How complexity spilled the oil

Satellite image showing us the sun reflected b...

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Notice for regular readers (thanks!) I did not write or influence this headline in any way. If you follow the link you will see it is all the work of one of the most authoritative sources global research companies, Forrester, via the, ever reliable, Computerworld who will keep you up to date on IT and general “geekery”.

If the subject matter looks familiar that is precisely because IT IS! I have written about this specific incident in the blog on several occasions and from a couple of perspectives, going back to the days when it wasn’t fashionable NOT to have a daily dig at BP and poor wee Tony Hayward: a man whose, now legendary, gift for miscommunication, could have been learnt at piñata finishing school!!!

They had just placed themselves, respectively, in the positions of “Big bad Corporate” and “sacrificial lamb” for an outraged global population and US administration desperate to find someone to BLAME. WE already suspected that so much of that rhetoric was about deflection…we ALL knew, from the collapse of global banking, that, when it came to Corporate activities, regulation was a fallacy, only an effective smokescreen and that risk management perceived a mere drain on potential profit and bonus potential…therefore tax revenue!

Current societies…are characterised by their extreme complexity at a moment in history in which traditional political institutions have lost much of the power, a power which has now passed into the hands of multinational companies with their relocation strategies. In this situation, a growing deregulation can also be observed which, in turn, redounds in the appearance of new risks and uncertainties.

Ulrich Beck

The best any of us concerned citizens could hope for was that this incident would be, not so much a disastrous oil spill as an inglorious watershed.

The Gulf oil spill of April 2010 was an unprecedented disaster. The National Oil Spill Commission’s report summary shows that this could have been prevented with the use of better technology. Read more of this post

BP Report: Black Swan …or just a bird covered in oil!?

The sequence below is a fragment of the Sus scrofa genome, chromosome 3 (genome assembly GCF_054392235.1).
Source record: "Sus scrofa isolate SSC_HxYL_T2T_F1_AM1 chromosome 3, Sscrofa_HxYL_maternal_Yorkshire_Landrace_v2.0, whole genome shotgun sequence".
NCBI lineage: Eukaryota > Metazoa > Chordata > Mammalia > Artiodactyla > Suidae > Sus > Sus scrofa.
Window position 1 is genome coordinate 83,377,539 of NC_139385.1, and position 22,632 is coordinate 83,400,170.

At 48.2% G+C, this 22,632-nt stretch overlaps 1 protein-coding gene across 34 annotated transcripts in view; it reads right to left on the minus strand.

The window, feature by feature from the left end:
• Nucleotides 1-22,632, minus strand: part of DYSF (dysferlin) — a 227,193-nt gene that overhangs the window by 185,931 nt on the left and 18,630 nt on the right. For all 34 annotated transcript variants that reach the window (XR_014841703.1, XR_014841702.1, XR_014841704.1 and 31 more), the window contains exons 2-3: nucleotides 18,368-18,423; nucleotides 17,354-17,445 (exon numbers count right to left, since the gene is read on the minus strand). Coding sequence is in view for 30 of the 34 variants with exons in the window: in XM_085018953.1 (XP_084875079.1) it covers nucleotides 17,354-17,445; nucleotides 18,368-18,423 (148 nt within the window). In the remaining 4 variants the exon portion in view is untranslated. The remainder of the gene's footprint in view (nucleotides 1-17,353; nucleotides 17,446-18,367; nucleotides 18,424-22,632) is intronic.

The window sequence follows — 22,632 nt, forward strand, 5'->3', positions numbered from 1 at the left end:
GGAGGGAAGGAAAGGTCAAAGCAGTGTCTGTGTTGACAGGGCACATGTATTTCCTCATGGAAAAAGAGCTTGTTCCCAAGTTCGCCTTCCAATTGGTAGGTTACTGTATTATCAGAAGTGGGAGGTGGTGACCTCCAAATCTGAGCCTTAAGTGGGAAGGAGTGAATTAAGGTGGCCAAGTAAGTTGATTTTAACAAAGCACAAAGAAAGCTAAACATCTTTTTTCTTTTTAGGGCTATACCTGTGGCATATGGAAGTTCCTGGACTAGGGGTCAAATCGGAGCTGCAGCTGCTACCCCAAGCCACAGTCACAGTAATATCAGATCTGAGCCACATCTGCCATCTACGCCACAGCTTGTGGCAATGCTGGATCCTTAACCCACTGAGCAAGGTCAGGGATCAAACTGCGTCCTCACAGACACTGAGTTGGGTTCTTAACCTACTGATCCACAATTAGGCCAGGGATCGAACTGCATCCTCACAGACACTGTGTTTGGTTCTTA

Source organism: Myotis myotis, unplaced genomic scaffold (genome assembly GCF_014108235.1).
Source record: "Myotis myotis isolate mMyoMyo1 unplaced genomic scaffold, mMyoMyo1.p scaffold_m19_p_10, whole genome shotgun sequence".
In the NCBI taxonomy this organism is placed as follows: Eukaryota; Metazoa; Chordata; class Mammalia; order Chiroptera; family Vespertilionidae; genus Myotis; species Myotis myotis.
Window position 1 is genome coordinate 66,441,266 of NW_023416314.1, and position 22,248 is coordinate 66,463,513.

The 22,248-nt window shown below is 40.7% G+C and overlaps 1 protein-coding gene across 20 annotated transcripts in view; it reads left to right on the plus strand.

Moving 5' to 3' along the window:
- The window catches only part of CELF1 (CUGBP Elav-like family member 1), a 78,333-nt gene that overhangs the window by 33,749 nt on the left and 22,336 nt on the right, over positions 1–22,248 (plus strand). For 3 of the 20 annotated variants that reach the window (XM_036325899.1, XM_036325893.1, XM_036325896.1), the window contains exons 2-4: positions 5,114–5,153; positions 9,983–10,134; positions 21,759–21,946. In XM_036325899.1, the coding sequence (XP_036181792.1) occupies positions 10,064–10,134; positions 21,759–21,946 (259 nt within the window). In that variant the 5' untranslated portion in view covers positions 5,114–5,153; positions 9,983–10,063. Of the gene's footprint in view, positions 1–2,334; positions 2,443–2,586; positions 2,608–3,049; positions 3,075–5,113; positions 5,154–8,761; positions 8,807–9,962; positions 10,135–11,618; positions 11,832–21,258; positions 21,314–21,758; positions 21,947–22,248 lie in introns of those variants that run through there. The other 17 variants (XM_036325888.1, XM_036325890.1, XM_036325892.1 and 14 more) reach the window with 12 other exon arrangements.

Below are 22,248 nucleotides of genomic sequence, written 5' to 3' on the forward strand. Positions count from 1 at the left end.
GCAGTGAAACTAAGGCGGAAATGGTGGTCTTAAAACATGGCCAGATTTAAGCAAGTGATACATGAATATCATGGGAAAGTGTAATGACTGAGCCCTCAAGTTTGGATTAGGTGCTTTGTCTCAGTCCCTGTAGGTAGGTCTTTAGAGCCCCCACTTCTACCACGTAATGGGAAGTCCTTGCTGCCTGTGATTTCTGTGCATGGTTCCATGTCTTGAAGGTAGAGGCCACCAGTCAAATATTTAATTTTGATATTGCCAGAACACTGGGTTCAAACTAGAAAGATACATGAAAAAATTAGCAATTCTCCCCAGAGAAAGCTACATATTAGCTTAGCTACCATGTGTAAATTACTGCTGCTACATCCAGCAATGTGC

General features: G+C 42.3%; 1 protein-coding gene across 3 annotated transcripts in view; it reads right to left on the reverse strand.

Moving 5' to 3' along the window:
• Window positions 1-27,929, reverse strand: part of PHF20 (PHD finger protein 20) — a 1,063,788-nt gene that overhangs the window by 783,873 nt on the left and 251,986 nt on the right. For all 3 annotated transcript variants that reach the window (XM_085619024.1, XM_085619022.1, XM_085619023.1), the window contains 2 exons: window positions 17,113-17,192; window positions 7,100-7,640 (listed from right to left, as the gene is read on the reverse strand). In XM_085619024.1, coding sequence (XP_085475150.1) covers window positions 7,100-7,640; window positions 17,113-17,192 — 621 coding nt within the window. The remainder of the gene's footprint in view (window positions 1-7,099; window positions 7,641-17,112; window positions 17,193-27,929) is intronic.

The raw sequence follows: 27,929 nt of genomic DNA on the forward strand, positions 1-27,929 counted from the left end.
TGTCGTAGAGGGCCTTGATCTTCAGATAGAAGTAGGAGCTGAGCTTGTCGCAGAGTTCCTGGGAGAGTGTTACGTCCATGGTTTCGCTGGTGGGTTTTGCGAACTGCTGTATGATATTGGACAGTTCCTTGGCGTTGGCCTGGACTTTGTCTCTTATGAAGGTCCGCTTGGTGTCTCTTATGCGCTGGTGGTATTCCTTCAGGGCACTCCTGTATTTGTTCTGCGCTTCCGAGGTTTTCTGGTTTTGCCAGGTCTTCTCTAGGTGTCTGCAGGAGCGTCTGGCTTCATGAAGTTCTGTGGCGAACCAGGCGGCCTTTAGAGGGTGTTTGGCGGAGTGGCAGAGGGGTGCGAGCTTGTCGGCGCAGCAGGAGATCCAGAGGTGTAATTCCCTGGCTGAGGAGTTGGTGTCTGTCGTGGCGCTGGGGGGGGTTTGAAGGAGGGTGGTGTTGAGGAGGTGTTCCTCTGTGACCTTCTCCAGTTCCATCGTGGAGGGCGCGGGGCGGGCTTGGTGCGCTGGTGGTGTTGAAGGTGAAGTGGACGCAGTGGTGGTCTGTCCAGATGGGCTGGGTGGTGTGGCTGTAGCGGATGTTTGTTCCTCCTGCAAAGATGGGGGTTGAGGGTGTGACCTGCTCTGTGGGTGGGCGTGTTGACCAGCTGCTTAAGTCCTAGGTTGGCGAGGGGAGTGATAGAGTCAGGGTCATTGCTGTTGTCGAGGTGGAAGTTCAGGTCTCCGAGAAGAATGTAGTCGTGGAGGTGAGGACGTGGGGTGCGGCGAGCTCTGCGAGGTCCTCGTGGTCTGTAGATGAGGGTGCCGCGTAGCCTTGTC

Does complexity guarantee “system failure”? (revisited)

Even before this event became highly politicized it was shaping up to stand as a 21st Century monument to a culture of Corporate mismanagement: Economy before ecology! The incentives to “cut corners” were simply too great. I have argued before that, all too often, sound risk management comes a poor second to generating profits.

It tends to be “dressed up” as compromise…until it hits the fan!

Anyone care to draw a line?: Global financial meltdown – Toyota – Gulf of Mexico spill – ???

This was/is a hugely complex operation requiring enormous financial and human resource. A tight chain of command communicating and coordinating across several companies. Undertaking a range of interdependent functions as part of a feat of engineering that would not have been possible just a few years ago. NO SCOPE TO TAKE CHANCES, TO CUT CORNERS OR TO BE ABLE TO CONTEMPLATE GAMBLING WITH THE ECOSYSTEM OF A VAST AREA.

Even a company like Toyota (Lexus), whose reputation for quality was well-deserved, were tempted by the lure of $100m per annum savings! I’m sure someone better informed than me has already worked out what their direct financial losses have been, in addition to fines, settlements and the long lasting reputational damage for a proud brand.

BP said in a statement that the report, like its own investigation, had found the accident was the result of multiple causes, involving multiple companies.

Read more of this post

Does complexity guarantee “system failure”?